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Quantitation of Emphysema by Computed Tomography Using a “Density Mask” Program

Computed Tomography

Emphysema is defined as “a condition of the lung  characterized by abnormal permanent enlarge­ment of the airspaces distal to the terminal bronchi­oles, accompanied by destruction of their walls, and without obvious fibrosis. Computed tomography has been shown to be a sensitive technique in evaluating the presence and severity of emphysema. On CT, emphysema is characterized by the presence of areas of abnormally low attenuation. Recently, M tiller et al used a GE 9800 CT scanner computer program “density mask” to outline and quantitate areas of emphysema on CT. Using this technique, they found that areas with attenuation of less than — 910 HU on CT scan correlated closely with the pathologic assess­ment of emphysema on the corresponding slice of the resected lung specimens (r = 0.90). The method also allows objective quantitation of the overall lung volume on CT, as well as the percentage of lung with emphy­sema.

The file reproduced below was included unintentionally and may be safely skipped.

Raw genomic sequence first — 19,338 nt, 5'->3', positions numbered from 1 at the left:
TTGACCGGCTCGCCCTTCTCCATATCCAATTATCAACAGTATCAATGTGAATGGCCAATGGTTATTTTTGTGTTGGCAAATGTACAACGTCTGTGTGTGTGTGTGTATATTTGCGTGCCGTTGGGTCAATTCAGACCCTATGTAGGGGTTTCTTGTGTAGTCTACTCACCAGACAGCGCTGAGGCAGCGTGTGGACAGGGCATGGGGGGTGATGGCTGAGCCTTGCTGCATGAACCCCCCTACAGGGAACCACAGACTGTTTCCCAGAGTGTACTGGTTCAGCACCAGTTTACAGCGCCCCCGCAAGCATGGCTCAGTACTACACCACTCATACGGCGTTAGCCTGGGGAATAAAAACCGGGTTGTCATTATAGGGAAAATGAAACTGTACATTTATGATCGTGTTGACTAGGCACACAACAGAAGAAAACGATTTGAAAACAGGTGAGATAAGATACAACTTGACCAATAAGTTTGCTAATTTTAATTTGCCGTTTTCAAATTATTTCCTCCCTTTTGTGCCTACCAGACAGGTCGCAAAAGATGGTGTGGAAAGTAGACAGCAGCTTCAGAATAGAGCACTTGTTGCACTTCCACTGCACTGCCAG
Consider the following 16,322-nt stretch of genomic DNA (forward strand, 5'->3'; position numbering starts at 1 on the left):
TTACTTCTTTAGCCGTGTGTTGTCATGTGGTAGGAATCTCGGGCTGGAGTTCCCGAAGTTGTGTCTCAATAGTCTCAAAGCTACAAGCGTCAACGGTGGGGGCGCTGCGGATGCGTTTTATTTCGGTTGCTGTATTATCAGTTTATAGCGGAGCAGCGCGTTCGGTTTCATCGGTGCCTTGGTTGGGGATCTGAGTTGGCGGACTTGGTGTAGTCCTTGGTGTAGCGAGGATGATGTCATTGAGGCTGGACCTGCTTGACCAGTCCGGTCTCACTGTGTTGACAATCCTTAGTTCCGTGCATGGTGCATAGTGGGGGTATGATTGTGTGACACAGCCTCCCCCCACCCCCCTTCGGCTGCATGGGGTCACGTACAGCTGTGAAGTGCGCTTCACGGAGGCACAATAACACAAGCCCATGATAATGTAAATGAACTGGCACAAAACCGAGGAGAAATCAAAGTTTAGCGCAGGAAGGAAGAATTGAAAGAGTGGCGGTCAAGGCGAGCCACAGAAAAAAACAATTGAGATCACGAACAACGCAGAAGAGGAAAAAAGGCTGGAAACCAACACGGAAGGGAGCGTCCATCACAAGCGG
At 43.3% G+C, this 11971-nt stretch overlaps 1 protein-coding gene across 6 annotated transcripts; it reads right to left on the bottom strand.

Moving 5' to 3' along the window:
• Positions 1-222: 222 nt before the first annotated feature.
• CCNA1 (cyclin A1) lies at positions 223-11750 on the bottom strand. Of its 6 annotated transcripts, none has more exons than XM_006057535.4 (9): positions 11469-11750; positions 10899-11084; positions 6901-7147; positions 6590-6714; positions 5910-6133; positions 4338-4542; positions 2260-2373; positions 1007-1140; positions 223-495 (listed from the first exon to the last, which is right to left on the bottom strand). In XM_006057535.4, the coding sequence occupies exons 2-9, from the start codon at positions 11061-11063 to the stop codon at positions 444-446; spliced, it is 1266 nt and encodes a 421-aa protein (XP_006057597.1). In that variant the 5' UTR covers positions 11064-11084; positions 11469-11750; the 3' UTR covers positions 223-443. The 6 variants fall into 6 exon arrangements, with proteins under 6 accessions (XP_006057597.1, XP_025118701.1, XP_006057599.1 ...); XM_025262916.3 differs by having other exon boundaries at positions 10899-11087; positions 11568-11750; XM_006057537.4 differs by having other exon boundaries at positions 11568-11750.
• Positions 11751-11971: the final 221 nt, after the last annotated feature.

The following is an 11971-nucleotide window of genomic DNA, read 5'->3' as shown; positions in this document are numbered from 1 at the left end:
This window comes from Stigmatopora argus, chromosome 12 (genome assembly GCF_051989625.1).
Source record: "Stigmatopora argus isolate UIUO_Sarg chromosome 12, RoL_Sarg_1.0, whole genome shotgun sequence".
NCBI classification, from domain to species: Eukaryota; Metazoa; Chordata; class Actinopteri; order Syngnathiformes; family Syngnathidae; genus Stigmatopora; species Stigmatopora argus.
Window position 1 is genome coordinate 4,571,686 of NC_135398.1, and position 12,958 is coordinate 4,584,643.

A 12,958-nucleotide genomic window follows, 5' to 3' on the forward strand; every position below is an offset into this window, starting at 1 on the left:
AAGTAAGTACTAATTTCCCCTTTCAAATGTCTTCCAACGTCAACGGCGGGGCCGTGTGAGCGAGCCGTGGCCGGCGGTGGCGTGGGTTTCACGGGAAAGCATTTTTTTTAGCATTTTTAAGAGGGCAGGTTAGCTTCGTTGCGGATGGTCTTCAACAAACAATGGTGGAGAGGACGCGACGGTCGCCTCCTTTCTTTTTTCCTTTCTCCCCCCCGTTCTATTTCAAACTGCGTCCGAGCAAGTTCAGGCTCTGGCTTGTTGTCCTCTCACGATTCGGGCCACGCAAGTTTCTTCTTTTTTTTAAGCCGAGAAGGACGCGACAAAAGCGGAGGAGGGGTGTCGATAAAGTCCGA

In this study, we used the CT “density mask” program in 85 patients to quantitate the overall extent of emphysema in both lungs and correlated the CT quantitation of emphysema with pulmonary function tests. Twenty-five of these 85 patients were included in the original description of the “density mask” method to assess emphysema.
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Category: Main

Tags: Computed Tomography, Emphysema, Quantitation

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